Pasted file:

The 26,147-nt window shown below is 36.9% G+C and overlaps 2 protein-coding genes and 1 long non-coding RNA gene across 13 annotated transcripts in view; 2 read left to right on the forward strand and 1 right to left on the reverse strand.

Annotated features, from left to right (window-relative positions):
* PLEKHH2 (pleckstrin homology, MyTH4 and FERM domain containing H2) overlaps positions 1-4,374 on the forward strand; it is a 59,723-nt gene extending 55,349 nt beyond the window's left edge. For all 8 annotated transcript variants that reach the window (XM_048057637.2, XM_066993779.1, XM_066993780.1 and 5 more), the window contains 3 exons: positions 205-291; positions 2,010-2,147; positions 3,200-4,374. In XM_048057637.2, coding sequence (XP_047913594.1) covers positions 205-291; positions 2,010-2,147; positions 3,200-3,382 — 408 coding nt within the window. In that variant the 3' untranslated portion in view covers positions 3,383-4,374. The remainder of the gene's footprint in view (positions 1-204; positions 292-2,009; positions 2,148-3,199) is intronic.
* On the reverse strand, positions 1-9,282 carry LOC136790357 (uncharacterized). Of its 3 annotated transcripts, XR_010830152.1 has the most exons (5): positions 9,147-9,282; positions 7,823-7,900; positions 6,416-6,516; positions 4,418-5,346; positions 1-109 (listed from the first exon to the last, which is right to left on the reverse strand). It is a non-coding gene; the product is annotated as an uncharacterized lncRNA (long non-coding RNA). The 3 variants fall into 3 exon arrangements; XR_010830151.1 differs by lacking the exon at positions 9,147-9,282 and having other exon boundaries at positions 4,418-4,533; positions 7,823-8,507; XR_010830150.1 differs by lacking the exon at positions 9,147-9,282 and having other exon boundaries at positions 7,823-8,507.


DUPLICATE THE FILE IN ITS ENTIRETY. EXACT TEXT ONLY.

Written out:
The 26,147-nt window shown below is 36.9% G+C and overlaps 2 protein-coding genes and 1 long non-coding RNA gene across 13 annotated transcripts in view; 2 read left to right on the forward strand and 1 right to left on the reverse strand.

Annotated features, from left to right (window-relative positions):
* PLEKHH2 (pleckstrin homology, MyTH4 and FERM domain containing H2) overlaps positions 1-4,374 on the forward strand; it is a 59,723-nt gene extending 55,349 nt beyond the window's left edge. For all 8 annotated transcript variants that reach the window (XM_048057637.2, XM_066993779.1, XM_066993780.1 and 5 more), the window contains 3 exons: positions 205-291; positions 2,010-2,147; positions 3,200-4,374. In XM_048057637.2, coding sequence (XP_047913594.1) covers positions 205-291; positions 2,010-2,147; positions 3,200-3,382 — 408 coding nt within the window. In that variant the 3' untranslated portion in view covers positions 3,383-4,374. The remainder of the gene's footprint in view (positions 1-204; positions 292-2,009; positions 2,148-3,199) is intronic.
* On the reverse strand, positions 1-9,282 carry LOC136790357 (uncharacterized). Of its 3 annotated transcripts, XR_010830152.1 has the most exons (5): positions 9,147-9,282; positions 7,823-7,900; positions 6,416-6,516; positions 4,418-5,346; positions 1-109 (listed from the first exon to the last, which is right to left on the reverse strand). It is a non-coding gene; the product is annotated as an uncharacterized lncRNA (long non-coding RNA). The 3 variants fall into 3 exon arrangements; XR_010830151.1 differs by lacking the exon at positions 9,147-9,282 and having other exon boundaries at positions 4,418-4,533; positions 7,823-8,507; XR_010830150.1 differs by lacking the exon at positions 9,147-9,282 and having other exon boundaries at positions 7,823-8,507.